There is one industry that once personified the principle of locality, strayed from it and now needs to embrace it again – to revamp it and make it viable once again: the wine industry. Climate change is forcing many classic regions to cease viticulture and others to adapt, by planting other varieties and in cooler places, and eventually, many will have to grow different crops entirely. What would happen if we all went back to drinking our indigenous beverages and stopped growing wine grapes where they are not meant be grown and then transporting them all over the world? Does everybody really need to be able to drink a Penfold’s Grange? No. And they would be all the better without it.
Wine has always had two personalities: a humble, home-made, down- the- road personality, and its luxury side. The ancient Romans had their “house” wines as well as their grands crus. And wine exporting and importing is hardly new. But where before we had the majority of winemakers producing wine for a local clientele, today we have the majority of wine producers expecting to reach an international market and endeavour to do so at the expense of local market structure and good wine-making practices. A hair-stylist or a baker, living in Meursault, should be able to afford and to enjoy the great wines being grown in their village and not to see it shipped off to wine agents around the globe to end up onto the restaurant tables of those who cannot even pronounce the appellation name.
Wine internationalism, both in its style and in its distribution, is the greatest threat to the wine industry today and along with climate change, will herald its demise. When Hungarian wine producers push the marketing of their chardonnay (with oak chips) to the detriment of their indigenous varieties because they want to prove to the Americans that they can make an oaky chardonnay, too, then, what is the point? I actually sent a producer into rapture when I said that his newly-released chardonnay tasted as though it were from Napa and not Hungary. He did not get the irony and jumped for joy.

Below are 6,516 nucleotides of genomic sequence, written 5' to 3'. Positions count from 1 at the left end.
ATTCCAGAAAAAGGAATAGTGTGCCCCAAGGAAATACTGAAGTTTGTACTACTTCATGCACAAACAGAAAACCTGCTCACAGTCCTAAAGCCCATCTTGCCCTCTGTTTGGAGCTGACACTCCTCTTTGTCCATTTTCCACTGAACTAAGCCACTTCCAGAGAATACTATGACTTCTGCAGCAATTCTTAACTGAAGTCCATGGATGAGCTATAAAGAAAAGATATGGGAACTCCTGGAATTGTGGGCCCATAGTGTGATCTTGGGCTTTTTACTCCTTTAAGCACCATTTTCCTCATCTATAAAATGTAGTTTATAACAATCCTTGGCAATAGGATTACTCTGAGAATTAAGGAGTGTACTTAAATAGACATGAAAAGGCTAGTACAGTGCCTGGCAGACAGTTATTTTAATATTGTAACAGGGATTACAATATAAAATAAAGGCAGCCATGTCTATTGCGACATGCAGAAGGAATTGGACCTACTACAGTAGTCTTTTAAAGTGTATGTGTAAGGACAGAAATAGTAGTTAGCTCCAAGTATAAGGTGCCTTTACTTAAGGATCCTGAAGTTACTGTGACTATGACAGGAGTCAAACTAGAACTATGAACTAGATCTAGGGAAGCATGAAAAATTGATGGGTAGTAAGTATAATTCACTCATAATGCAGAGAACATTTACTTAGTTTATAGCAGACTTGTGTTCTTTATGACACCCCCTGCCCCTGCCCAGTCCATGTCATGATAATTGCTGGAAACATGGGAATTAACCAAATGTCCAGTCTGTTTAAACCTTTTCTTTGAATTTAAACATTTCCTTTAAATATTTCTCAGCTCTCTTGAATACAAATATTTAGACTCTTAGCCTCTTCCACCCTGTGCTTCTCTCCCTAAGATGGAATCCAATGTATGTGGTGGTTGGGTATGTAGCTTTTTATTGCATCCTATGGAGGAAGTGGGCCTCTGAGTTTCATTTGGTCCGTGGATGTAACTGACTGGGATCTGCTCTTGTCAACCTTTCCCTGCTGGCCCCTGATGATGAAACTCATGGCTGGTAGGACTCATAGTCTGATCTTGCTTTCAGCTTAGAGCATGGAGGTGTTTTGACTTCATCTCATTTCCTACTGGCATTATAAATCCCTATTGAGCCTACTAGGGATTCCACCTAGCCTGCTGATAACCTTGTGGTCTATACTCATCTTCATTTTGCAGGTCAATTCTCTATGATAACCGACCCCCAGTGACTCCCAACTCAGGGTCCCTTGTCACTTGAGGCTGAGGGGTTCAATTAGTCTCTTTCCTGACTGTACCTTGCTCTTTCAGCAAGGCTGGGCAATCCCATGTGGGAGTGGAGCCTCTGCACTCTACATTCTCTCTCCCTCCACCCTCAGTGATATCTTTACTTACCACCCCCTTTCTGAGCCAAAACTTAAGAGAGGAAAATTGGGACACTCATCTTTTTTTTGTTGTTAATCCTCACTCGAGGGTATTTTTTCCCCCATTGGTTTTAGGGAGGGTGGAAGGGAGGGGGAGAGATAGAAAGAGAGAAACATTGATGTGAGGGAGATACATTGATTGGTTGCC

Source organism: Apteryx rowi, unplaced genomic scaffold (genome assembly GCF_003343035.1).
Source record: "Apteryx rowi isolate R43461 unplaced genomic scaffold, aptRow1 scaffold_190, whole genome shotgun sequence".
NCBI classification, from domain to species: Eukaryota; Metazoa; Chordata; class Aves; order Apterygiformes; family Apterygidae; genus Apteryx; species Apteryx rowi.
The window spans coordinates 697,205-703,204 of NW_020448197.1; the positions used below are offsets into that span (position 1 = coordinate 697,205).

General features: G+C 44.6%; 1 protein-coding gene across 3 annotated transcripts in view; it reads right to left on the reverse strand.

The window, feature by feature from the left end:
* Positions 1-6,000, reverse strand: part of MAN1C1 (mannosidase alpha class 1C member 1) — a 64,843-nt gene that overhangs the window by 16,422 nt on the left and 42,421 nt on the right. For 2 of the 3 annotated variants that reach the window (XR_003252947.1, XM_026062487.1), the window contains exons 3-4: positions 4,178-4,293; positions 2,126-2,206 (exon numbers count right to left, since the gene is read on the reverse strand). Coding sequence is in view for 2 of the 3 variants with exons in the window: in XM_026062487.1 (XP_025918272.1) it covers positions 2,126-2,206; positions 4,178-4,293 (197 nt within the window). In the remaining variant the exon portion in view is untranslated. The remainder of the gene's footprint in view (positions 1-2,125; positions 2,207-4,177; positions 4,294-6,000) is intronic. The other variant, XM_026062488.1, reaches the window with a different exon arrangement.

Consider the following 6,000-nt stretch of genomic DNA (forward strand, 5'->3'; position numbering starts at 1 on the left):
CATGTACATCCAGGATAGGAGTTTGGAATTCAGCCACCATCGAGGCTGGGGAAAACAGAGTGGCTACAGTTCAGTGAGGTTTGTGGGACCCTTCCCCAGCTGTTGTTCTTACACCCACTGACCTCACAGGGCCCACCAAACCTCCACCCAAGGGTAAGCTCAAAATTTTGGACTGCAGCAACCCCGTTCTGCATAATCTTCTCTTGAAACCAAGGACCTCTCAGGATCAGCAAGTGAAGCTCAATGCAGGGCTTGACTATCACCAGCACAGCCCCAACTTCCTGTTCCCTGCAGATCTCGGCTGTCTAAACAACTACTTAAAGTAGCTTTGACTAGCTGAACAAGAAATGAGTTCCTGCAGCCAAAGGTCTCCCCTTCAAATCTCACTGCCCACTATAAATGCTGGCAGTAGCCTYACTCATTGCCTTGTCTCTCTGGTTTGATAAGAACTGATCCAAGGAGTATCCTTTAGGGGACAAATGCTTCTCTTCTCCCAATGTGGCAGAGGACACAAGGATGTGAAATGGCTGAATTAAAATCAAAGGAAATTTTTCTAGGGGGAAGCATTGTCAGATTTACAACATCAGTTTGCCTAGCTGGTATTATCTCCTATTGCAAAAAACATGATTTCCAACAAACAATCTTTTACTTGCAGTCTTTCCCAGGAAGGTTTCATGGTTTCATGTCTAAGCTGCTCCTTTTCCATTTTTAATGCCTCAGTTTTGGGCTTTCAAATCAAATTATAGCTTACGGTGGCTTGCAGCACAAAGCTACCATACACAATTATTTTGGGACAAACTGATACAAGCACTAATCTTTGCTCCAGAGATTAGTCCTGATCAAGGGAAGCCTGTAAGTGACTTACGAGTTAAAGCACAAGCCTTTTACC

When the Tuscans forsook their indigenous Sangiovese to favour the more well-known Cabernet Sauvignon and Merlot for their Super Tuscans, so to court the juvenile palates of the American critics and thus forging an international style, what is the point?
When wines are 14 % alcohol and even much higher, either by design or by Nature’s hand, and all varietal character is erased so that they all taste the same, what is the point?
When the Dutch Water Footprint Network calculates that it takes 29 gallons of water (including irrigation, rainfall and winery usage) to produce a glass of Cabernet Sauvignon (this is disputed by California winemakers, of course, saying that their much higher grape yields have not been factored in), making wine production one of the most water-thirsty crops, and it is not even food, then what is the point?
And when a 2014 study published in the Journal of Cleaner Production Environmental entitled “Impacts of consumption of Australian red wine in the UK” informs us that the UK consumes almost 5% of the world's wine production, that Australian wines account for around 17% of total take-home purchases and that this means that a 0.75 l bottle of wine requires, for example, 21 MJ of primary energy, 363 litres of water and generates 1.25 kg of CO2 eq., then what is the point? Especially when we should be supporting the English wine trade – whose climate does not require irrigation and whose proximity does not require extensive shipping?